which gets us at 4 when x=2 and for every little bit x is greater than 2, p(x) is 6 times that amount so we’ve now made a tangent line to f(x) at x=2.

But, because there is concavity and jerk in f(x), we have to include those if we want to get a good approximation. So, we need f’’(2)=p’’(2), which means a little bit of finagling: because the concavity is dependent on an x^2 term, we need to make sure the coefficients of x are just so that we have f’’(2)=p’’(2).

`p(x)=4 + 6(x-2)+(6/2)(x-2)^2`

is so that the value of the second derivative of p(x) will be 6 because the 2 will come down and multiply.

Then we have: `p(x) = 4 + 6(x-2)+(6/2)(x-2)^2+(3/(3*2))(x-2)^3`

because the 3 will come down to multiply and so will the two after that. The general equation for this is the Taylor series. We notice that only polynomials will have a limited number of terms.

My side question is do these points have to be very close to each other for one to be able to find the slope, concavity, and jerk for the entire domain? Another side question: why is x^2 in the concavity term? Another side question: how can we explain the average value using this relationship between a function’s definition and its subcomponents (concavity, jerk, slope, etc).

**Explanations to Alan and Jonathan**

Now, what I just learned and I'm thinking about is this series that allows you to approximate any function using a string of terms

Essentially a really really long polynomial.

Now, what's interesting is that the fact that this can happen means that you can approximate the future behavior of a function by evaluating localized parameters.

Like, let's say you know the concavity, slope, and value of a function at x=0

Well, this says that you can construct a polynomial that will very closely approximate that function near x=0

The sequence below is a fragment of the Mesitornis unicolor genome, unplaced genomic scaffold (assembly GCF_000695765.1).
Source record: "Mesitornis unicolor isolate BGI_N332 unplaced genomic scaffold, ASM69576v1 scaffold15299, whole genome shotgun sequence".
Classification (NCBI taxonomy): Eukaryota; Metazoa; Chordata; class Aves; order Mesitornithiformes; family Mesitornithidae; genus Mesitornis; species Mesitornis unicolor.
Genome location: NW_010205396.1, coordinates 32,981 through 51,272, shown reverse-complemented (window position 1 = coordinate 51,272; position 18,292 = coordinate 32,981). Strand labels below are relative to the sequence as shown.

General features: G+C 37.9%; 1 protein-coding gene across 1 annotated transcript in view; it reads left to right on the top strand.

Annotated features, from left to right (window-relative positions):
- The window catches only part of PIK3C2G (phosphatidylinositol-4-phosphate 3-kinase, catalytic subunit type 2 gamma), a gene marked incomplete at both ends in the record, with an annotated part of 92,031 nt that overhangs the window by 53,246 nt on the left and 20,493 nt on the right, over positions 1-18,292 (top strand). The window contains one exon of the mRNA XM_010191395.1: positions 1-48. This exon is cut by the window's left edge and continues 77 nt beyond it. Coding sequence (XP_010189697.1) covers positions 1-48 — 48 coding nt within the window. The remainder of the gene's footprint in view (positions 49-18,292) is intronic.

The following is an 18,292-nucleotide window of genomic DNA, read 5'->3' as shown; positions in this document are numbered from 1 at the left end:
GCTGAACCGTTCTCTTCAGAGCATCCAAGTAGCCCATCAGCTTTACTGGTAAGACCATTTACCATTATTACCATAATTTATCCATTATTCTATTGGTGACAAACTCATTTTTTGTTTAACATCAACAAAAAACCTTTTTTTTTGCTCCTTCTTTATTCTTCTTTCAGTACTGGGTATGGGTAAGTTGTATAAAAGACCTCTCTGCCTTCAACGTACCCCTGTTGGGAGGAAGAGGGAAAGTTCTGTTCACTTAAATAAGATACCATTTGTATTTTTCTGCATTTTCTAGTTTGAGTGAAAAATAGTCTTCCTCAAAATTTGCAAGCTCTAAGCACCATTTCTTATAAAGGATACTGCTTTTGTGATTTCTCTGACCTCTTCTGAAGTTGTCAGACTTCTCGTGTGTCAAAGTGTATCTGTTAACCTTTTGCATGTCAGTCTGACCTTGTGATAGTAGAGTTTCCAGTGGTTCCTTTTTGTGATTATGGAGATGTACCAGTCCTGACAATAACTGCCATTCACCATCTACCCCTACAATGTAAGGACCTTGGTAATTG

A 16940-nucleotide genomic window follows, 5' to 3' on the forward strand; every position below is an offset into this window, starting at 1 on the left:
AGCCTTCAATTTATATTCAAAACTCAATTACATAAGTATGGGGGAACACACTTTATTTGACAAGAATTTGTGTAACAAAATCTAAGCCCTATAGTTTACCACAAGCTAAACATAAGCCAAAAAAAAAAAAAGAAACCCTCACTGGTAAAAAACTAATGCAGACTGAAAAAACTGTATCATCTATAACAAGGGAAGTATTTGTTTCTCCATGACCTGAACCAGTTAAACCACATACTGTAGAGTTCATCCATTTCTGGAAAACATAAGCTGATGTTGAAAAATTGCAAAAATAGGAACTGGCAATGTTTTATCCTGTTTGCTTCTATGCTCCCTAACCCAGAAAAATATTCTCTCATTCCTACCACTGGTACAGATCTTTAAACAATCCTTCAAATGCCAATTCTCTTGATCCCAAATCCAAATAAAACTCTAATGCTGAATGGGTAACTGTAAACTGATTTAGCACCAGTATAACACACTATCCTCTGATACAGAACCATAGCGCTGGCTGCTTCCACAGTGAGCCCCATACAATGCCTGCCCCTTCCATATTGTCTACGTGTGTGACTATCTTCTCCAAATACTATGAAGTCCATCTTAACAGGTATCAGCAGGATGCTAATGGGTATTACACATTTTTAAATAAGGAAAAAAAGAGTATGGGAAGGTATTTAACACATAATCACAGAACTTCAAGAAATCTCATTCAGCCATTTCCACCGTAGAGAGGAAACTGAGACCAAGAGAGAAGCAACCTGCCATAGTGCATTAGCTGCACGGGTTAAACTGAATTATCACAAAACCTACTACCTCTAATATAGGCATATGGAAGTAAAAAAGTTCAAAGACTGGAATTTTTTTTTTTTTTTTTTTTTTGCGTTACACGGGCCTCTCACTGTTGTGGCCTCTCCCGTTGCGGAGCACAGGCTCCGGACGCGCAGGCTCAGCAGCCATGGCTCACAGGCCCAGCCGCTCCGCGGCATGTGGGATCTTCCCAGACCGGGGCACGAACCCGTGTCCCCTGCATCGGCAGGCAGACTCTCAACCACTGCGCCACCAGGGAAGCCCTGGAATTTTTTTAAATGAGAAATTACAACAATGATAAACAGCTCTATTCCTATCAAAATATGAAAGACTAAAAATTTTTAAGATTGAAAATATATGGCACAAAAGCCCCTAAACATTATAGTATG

That's cool

But what's amazing

is that if you calculate what's after concavity, and after that and so forth for the area around x=0, you can approximate the entire function for all of x!

So, you have some function that you want to approximate

You just want to represent it using something else.

What you do is you start at a point and you say: "Well, if I want the approximation to be good I want the function I'm using to approximate to be equal to the actual function at this point"

Let's call the original function f(x)

and the function you're using to approximate g(x)

You say: "ok, that's very well, now I've set g(x) to be a constant so that it's equal to f(x) at the point I wanted it to be"

"But, that doesn't tell me much about the entire domain of f(x)"

"So, let me try a bit harder: at that same point, let's make the first derivative of g(x) be equal to the slope of f(x) at that point"

"While still maintaining that they evaluate to the same number at that point, of course"

Now you've got a tangent line to the function at that point.

It's a much better approximation to f(x) than that constant, non-sloping line you had before.

But, you realize that's not enough because your current g(x) approximate well for more distant values

So then you do the same thing for the third, fourth, and fifth derivative etc

It turns out that as long as you keep doing this, you can approximate almost any function with just a polynomial.

Of course, the polynomial may have infinitely many terms.

To say that you all you need are three points to uniquely describe a parabola means that hardcoded into every point is fragmented information about the entire function as a whole. When these points are put together, you can describe the entire polynomial.